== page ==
Singapore ban on e-cigarettes and low-risk tobacco products is unscientific, unethical and harmful to health – protects the cigarette trade at the expense of the health of smokers.
Two British tobacco policy experts have called on Singapore’s Minister for Health to put the bans on e-cigarettes and low-risk tobacco products on hold and to launch a policy rethink, starting with a thorough review of the evidence.
In a detailed letter to the Minister, Mr. Gan Kim Yong, the two veterans of the European and international struggle against tobacco-related disease, argue that banning low risk alternatives to smoking would be unscientific, unethical and harmful to health – and effectively a protection of the cigarette trade at the expense of the health of smokers.
The Ministry of Health had announced in June this year that from 15 December, Singapore will ban emerging tobacco products, those which are currently not available in Singapore, and also existing products in the local market.
The ministry said in its announcement that the ban is a “pre-emptive measure to protect public health against the known and potential harms of such products,”
It added that the ban will be implemented in two phases. The first phase of the ban will take effect from December 15 this year and it will cover products that are currently not available in Singapore. While the second phase of the ban, which takes effect from 1 August, 2016, will cover existing products in the local market.
The two tobacco policy experts call on Singapore to reassert its world leadership in tobacco control by showing that it can regulate these products in a way that exploits the huge potential to reduce harm while minimising any risks. Given the influence Singapore has on many countries, they argue that achieving world best practice in regulating these products would put Singapore in the forefront of bringing forward the ‘global endgame’ for the disease and death caused by smoking.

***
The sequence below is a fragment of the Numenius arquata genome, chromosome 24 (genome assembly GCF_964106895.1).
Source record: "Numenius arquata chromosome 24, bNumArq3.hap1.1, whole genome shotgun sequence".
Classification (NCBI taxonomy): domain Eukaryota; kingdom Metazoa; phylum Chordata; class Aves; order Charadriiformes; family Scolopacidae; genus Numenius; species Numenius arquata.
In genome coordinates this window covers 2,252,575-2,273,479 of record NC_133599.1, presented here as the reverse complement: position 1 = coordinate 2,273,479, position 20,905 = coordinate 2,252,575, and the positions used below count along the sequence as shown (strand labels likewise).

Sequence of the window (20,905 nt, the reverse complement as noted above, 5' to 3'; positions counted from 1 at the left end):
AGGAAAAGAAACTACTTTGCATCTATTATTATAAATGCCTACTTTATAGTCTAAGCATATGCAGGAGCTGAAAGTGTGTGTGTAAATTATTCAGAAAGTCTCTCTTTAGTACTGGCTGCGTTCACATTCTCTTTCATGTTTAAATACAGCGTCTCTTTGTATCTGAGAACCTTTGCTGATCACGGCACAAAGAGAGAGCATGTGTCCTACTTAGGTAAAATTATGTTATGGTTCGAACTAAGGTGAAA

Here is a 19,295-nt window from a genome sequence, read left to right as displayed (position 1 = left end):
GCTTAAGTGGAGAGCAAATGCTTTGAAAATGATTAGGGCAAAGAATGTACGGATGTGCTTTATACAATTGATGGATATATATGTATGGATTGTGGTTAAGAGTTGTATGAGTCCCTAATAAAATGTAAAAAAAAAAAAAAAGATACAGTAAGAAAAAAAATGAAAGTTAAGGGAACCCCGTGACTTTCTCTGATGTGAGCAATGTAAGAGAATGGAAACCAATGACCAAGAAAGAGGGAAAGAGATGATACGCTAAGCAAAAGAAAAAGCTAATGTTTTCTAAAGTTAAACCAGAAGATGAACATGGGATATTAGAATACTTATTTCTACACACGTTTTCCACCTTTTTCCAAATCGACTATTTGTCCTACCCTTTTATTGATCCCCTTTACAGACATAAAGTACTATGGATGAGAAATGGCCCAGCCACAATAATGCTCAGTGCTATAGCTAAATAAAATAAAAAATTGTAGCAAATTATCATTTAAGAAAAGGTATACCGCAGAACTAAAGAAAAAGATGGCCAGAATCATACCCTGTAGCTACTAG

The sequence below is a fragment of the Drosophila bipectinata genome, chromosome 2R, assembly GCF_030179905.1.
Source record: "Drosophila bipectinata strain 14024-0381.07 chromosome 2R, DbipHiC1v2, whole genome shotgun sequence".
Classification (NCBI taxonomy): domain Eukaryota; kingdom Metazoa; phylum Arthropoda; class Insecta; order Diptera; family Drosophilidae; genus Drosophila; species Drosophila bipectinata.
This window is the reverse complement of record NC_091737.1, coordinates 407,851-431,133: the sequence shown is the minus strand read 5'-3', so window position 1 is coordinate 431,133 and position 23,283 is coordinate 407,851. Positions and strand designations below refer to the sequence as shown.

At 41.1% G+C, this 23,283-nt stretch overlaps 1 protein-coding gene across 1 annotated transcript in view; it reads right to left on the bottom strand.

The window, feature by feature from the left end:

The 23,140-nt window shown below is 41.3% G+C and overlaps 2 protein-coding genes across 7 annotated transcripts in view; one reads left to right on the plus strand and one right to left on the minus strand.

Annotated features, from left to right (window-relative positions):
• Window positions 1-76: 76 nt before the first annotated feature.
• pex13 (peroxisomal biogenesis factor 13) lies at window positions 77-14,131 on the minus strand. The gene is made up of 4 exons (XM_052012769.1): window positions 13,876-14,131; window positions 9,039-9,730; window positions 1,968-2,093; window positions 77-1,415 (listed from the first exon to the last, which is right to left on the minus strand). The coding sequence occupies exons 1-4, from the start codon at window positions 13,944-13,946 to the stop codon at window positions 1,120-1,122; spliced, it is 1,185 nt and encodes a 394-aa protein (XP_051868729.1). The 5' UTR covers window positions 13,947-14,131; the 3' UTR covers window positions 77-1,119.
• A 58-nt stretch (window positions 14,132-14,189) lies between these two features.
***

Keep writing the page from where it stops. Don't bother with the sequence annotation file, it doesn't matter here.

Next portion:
Professor Gerry Stimson of Imperial College London said:
“It makes no sense to ban these very low risk alternatives to smoking while leaving cigarettes freely available on the market”. Stimson continued: “it means that people who can’t or won’t quit using nicotine will carry on smoking, get sick and probably die from it”.
“People will continue to use nicotine whether we like it or not, but we can still virtually eliminate cancer respiratory and cardiovascular risk if they take in nicotine with products that do not create toxic smoke and tar… unfortunately it’s exactly these products that are being banned in Singapore”
Clive Bates, a longstanding tobacco control campaigner, said:
“These products have the potential to make cigarettes and smoking obsolete by 2040 – there is no case to ban them now. If we want to eradicate the death and disease caused by tobacco then allowing users to switch to an alternative nicotine product that at least 95 percent lower risk is a really good policy.
“Singapore has always been a leader in tobacco control but we think it’s taking a wrong turn by banning these products. A far better strategy is to use carefully designed regulation to encourage them to gradually destroy the cigarette trade and save thousands of lives. Prohibition of low risk alternative products doesn’t mean users quit, it means they carry on smoking,”
Below is the full open letter from the two British tobacco policy experts to Singapore’s Minister for Health regarding the intention to ban novel non-combustible tobacco and nicotine products in Singapore in addition to generalising the existing ban on e-cigarettes.